By Lawson Murray
An unclear role
Many grandparents are uncertain, ambiguous or confused about their purpose and roles. How should they interact with their grandchildren? Social contract experts promote closeness at a distance, personal autonomy and non-interference. According to popular culture, being a senior is enjoying a leisurely lifestyle, socializing with peers and focusing on oneself. As author Andrew Blechman identifies in his book Leisureville, the senior years are about independence and indulgence.
Little wonder that many grandparents find themselves on the periphery of family life. Is this what God intended? Is grandparenting mainly about adoring our grandchildren, sometimes caring for them and occasionally spoiling them? Or is there a higher calling? One with meaning and intentionality that transcends marginal or optional roles?
A sacred trust
Functionally and biblically, there’s a higher calling. God designated and ordained grandparents to support parents in nurturing the faith formation of future generations. Every Christian grandparent, without excep- tion, exists to tell and teach their grandchildren the Good News about Christ’s atoning suffering and death, resurrection and ascension, the converting work of the Holy Spirit and the second coming of Christ to finally set everything right.
Make no bones about it. Being a Christian grandparent is a big deal! Sharing the Good News of salvation and sanctification in Christ Jesus is a sacred trust God entrusts to grandparents so this generation, and the generations to come, would love and live for Him.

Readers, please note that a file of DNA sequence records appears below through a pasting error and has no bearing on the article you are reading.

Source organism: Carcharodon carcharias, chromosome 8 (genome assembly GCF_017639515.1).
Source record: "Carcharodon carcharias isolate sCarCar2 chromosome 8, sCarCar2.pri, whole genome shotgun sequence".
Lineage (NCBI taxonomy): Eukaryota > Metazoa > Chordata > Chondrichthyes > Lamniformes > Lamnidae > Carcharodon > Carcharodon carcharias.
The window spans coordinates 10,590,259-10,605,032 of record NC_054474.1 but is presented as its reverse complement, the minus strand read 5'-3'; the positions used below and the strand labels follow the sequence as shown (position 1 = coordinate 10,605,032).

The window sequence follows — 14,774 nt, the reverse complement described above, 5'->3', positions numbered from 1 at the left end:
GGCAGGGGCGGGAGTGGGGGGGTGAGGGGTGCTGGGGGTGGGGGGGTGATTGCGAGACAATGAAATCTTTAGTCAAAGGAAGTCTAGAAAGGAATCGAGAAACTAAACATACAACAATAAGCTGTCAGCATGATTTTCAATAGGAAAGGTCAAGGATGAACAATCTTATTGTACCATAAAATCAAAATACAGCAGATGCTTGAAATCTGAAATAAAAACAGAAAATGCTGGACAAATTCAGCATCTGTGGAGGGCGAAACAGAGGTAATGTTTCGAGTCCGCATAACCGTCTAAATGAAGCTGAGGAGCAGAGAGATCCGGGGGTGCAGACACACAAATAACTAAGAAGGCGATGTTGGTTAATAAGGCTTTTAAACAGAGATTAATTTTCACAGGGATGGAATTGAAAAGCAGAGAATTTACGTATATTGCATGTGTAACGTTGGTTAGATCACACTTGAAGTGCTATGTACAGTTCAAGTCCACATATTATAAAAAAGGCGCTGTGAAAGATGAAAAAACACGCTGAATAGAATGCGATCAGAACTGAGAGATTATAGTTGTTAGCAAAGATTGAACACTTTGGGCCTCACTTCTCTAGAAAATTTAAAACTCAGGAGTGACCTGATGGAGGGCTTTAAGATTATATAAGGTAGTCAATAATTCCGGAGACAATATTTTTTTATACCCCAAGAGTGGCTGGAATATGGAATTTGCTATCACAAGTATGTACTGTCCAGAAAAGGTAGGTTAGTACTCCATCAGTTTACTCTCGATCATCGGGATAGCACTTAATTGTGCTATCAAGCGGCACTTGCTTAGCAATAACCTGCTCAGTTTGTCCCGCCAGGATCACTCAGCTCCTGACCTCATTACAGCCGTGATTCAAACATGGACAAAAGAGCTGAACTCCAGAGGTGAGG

A multi-generational responsibility
The Bible specifies what grand- parents should be and do. Two key Scripture passages inform and undergird God’s discipling role for grandparents: Deuteronomy 4:9 and Psalm 78:1–8. Note the phrase in Deuteronomy 4:9, “your children and to their children.” The responsibility to nurture the faith formation of children doesn’t stop with our children – it extends to two or more generations (Psalm 78:6 mentions four generations). In other words, a grandparent’s role is to engage, equip and encourage their grandchildren to eventually be faith-forming grandparents to their grandchildren.
Note in Psalm 78:1–8, the verbs “tell,” “teach” and “know.” Grandparents must also describe the might and marvels of God – explaining the Scriptures in ways that help their children, grandchildren and grandchildren’s children to “never forget the works of God but keep his commands to the letter” (MSG).
Through long-term involvement, close personal relationships and accumulated wisdom and experience, grandparents have the most influence on children’s faith formation after their parents. So parents and children should welcome input and involvement from godly grandparents. And local churches shouldn’t be silent regarding the purpose and roles of grandparents. They must prioritize training and resourcing – giving grandparents the skills and confidence they need to excel as Good News envoys.
A grandparents prayer
Grandparenting matters! When grandparents disciple children, it has incredible kingdom potential. So, if you’re a grandparent, be intentional. Watch yourself. Maintain your spiritual health and fervour. Champion the Good News. And pray earnestly.
“Even when I am old and gray, do not forsake me, my God, till I declare your power to the next generation, your mighty acts to all who are to come” Psalm 71:18 (NIV).
Lawson Murray is married to his best friend, Karen. They love spending time together with their children and grandchildren (11 so far!). Lawson is deeply committed to connecting children, youth, and families with Jesus and His Word. He is a writer/author, researcher, ministry innovator, conference speaker, adjunct seminary professor, international trainer, Bible engagement specialist, children’s and sports ministry specialist and President of Scripture Union Canada.